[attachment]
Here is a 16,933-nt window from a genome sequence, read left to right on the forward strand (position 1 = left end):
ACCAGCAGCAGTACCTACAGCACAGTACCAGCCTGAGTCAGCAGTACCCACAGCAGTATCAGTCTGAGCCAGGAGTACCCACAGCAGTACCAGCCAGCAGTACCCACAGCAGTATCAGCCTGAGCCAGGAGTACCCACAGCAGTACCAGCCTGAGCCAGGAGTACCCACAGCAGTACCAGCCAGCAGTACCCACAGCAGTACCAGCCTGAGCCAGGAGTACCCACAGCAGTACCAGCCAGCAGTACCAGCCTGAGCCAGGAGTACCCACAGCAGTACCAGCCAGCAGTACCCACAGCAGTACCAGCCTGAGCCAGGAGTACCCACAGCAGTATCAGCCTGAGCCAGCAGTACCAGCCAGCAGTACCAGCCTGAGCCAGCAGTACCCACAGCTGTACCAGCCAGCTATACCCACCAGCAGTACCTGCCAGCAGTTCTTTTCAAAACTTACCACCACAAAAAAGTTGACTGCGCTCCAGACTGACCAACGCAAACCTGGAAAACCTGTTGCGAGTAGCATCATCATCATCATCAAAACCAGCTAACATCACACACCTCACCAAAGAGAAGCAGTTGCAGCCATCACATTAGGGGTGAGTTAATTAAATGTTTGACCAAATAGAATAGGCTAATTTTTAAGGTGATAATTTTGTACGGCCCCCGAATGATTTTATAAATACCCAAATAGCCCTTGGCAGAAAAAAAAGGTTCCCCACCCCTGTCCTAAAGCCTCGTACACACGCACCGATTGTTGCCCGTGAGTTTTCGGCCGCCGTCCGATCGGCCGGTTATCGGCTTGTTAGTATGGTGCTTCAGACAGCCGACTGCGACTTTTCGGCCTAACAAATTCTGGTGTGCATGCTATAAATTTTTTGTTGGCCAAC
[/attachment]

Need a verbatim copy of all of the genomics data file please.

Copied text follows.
Here is a 16,933-nt window from a genome sequence, read left to right on the forward strand (position 1 = left end):
ACCAGCAGCAGTACCTACAGCACAGTACCAGCCTGAGTCAGCAGTACCCACAGCAGTATCAGTCTGAGCCAGGAGTACCCACAGCAGTACCAGCCAGCAGTACCCACAGCAGTATCAGCCTGAGCCAGGAGTACCCACAGCAGTACCAGCCTGAGCCAGGAGTACCCACAGCAGTACCAGCCAGCAGTACCCACAGCAGTACCAGCCTGAGCCAGGAGTACCCACAGCAGTACCAGCCAGCAGTACCAGCCTGAGCCAGGAGTACCCACAGCAGTACCAGCCAGCAGTACCCACAGCAGTACCAGCCTGAGCCAGGAGTACCCACAGCAGTATCAGCCTGAGCCAGCAGTACCAGCCAGCAGTACCAGCCTGAGCCAGCAGTACCCACAGCTGTACCAGCCAGCTATACCCACCAGCAGTACCTGCCAGCAGTTCTTTTCAAAACTTACCACCACAAAAAAGTTGACTGCGCTCCAGACTGACCAACGCAAACCTGGAAAACCTGTTGCGAGTAGCATCATCATCATCATCAAAACCAGCTAACATCACACACCTCACCAAAGAGAAGCAGTTGCAGCCATCACATTAGGGGTGAGTTAATTAAATGTTTGACCAAATAGAATAGGCTAATTTTTAAGGTGATAATTTTGTACGGCCCCCGAATGATTTTATAAATACCCAAATAGCCCTTGGCAGAAAAAAAAGGTTCCCCACCCCTGTCCTAAAGCCTCGTACACACGCACCGATTGTTGCCCGTGAGTTTTCGGCCGCCGTCCGATCGGCCGGTTATCGGCTTGTTAGTATGGTGCTTCAGACAGCCGACTGCGACTTTTCGGCCTAACAAATTCTGGTGTGCATGCTATAAATTTTTTGTTGGCCAAC